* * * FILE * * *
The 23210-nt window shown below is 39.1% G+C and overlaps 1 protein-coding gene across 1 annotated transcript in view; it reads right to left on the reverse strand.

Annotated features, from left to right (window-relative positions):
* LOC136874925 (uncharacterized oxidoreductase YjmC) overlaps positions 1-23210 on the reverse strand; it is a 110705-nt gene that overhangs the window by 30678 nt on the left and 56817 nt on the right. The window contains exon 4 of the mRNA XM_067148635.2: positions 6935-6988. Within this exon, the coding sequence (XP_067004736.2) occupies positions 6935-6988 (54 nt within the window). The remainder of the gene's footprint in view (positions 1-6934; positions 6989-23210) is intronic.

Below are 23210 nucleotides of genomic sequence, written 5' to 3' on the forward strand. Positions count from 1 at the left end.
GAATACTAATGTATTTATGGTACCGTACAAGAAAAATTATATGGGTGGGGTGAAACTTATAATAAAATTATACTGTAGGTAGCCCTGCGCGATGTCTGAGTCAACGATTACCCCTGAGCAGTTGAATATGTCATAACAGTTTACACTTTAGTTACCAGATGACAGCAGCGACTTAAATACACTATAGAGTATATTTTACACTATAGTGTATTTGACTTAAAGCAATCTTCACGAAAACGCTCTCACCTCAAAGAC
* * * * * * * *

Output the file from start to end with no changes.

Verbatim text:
The 23210-nt window shown below is 39.1% G+C and overlaps 1 protein-coding gene across 1 annotated transcript in view; it reads right to left on the reverse strand.

Annotated features, from left to right (window-relative positions):
* LOC136874925 (uncharacterized oxidoreductase YjmC) overlaps positions 1-23210 on the reverse strand; it is a 110705-nt gene that overhangs the window by 30678 nt on the left and 56817 nt on the right. The window contains exon 4 of the mRNA XM_067148635.2: positions 6935-6988. Within this exon, the coding sequence (XP_067004736.2) occupies positions 6935-6988 (54 nt within the window). The remainder of the gene's footprint in view (positions 1-6934; positions 6989-23210) is intronic.

Below are 23210 nucleotides of genomic sequence, written 5' to 3' on the forward strand. Positions count from 1 at the left end.
GAATACTAATGTATTTATGGTACCGTACAAGAAAAATTATATGGGTGGGGTGAAACTTATAATAAAATTATACTGTAGGTAGCCCTGCGCGATGTCTGAGTCAACGATTACCCCTGAGCAGTTGAATATGTCATAACAGTTTACACTTTAGTTACCAGATGACAGCAGCGACTTAAATACACTATAGAGTATATTTTACACTATAGTGTATTTGACTTAAAGCAATCTTCACGAAAACGCTCTCACCTCAAAGAC